Howdy mes amis, woooooooo what a crazy couple of days I’ve had and not in a good way. Actually, that’s not true. Things are better now and we’re on a canal somewhere in Alsace. More to come on that soon.
This post needs a strong beverage though, so I’ll be right back after I pour myself a nice glass of wine….. ok back. Just kidding, it’s 7am and I try not to pop any bottles before noon.
So what’s this all about?
You may have visited my site at the tail end of last week and noticed it was loading really slowly or not at all. Sorry about that! That’s because someone got access to my server and did things they had no right to do. Yup, I was hacked. DOH! Luckily they didn’t wreak too much havoc and I got it taken care of right away. Let me explain what happened.
When your site gets hacked
For over 4 years, I’ve been really lucky and had never been hacked. So I guess in a way, it was about time. Everyone thinks it can’t happen to them or that they’re too small of a blogger for anyone to care. Or that a strong password is enough. It’s not.
Some background: I own several domains all hosted by the same company on the same server. A few are expired and 4 are active sites. One of those sites is Oui In France.
So here’s what happened.
A few weeks ago I started getting error messages when I’d be in my WordPress dashboard. Just little things that were easy to overlook as a error like the comment section not loading or a database error. A simple refresh or two would clear that up and I’d thought nothing of it.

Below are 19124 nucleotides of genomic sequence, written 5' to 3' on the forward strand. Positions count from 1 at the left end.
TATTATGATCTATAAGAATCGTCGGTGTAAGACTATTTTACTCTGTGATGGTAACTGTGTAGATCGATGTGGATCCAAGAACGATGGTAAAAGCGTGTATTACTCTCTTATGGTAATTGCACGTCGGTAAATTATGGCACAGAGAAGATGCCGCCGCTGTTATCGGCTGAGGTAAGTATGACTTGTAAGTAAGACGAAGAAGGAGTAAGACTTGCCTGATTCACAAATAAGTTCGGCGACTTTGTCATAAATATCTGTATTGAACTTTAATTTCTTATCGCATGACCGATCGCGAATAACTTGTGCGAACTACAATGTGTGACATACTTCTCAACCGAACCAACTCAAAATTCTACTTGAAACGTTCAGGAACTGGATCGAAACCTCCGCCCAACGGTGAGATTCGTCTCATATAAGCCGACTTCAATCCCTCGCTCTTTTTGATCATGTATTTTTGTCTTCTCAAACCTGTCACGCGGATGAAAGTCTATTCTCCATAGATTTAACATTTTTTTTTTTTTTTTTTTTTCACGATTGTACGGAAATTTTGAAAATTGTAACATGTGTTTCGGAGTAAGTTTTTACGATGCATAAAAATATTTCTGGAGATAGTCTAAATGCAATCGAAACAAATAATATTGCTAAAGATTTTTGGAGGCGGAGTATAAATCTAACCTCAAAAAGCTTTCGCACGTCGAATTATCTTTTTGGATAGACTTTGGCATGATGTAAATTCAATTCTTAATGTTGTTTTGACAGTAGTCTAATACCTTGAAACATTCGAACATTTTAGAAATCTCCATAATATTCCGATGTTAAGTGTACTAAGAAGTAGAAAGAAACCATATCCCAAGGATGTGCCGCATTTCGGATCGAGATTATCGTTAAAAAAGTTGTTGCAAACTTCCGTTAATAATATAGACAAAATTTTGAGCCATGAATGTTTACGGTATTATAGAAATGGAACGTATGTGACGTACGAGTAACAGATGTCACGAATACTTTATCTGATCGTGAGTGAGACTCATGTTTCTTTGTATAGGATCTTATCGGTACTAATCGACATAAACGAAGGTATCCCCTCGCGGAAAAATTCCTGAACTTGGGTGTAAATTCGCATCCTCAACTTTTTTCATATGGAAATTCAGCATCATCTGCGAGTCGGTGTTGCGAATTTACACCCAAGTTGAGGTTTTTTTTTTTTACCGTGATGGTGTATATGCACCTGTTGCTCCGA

Then my hosting provider sent me a few autogenerated emails to tell me malicious files were found on the server and that they were removed. These emails are what confirmed my suspicions and clued me in to the fact I was hacked. The provider was no help at all in telling me which site(s) was compromised, how this person got in (so I could fix it) and what I should do. ZERO HELP. Since then, I’ve switched to Siteground and they are AMAZING. I recommend them to everyone.
So for a day, I was confident that the files were gone and hoped I’d be OK. I waited for 24 hours to see if anything looked weird. Then my site started going down intermittently. When it did come back, it took a whopping 30 seconds to load on a desktop. Not good.
At this point, I knew that my site was compromised and that fixing it was beyond my tech abilities.
I immediately contacted Michael of Expats Paris because I’d read an article on his site about his hacking situation a couple of months back. He responded right away, totally understood, and pointed me in the direction of a tech friend of his. (Michael is awesome and could have just ignored my message, but he didn’t.) This was 11 at night and his friend replied and then pointed me to his friend who had more experience in WordPress. This friend took a look for free and spent time trying to help me figure out what was going on. I appreciate Michael and his friends’ help so incredibly much.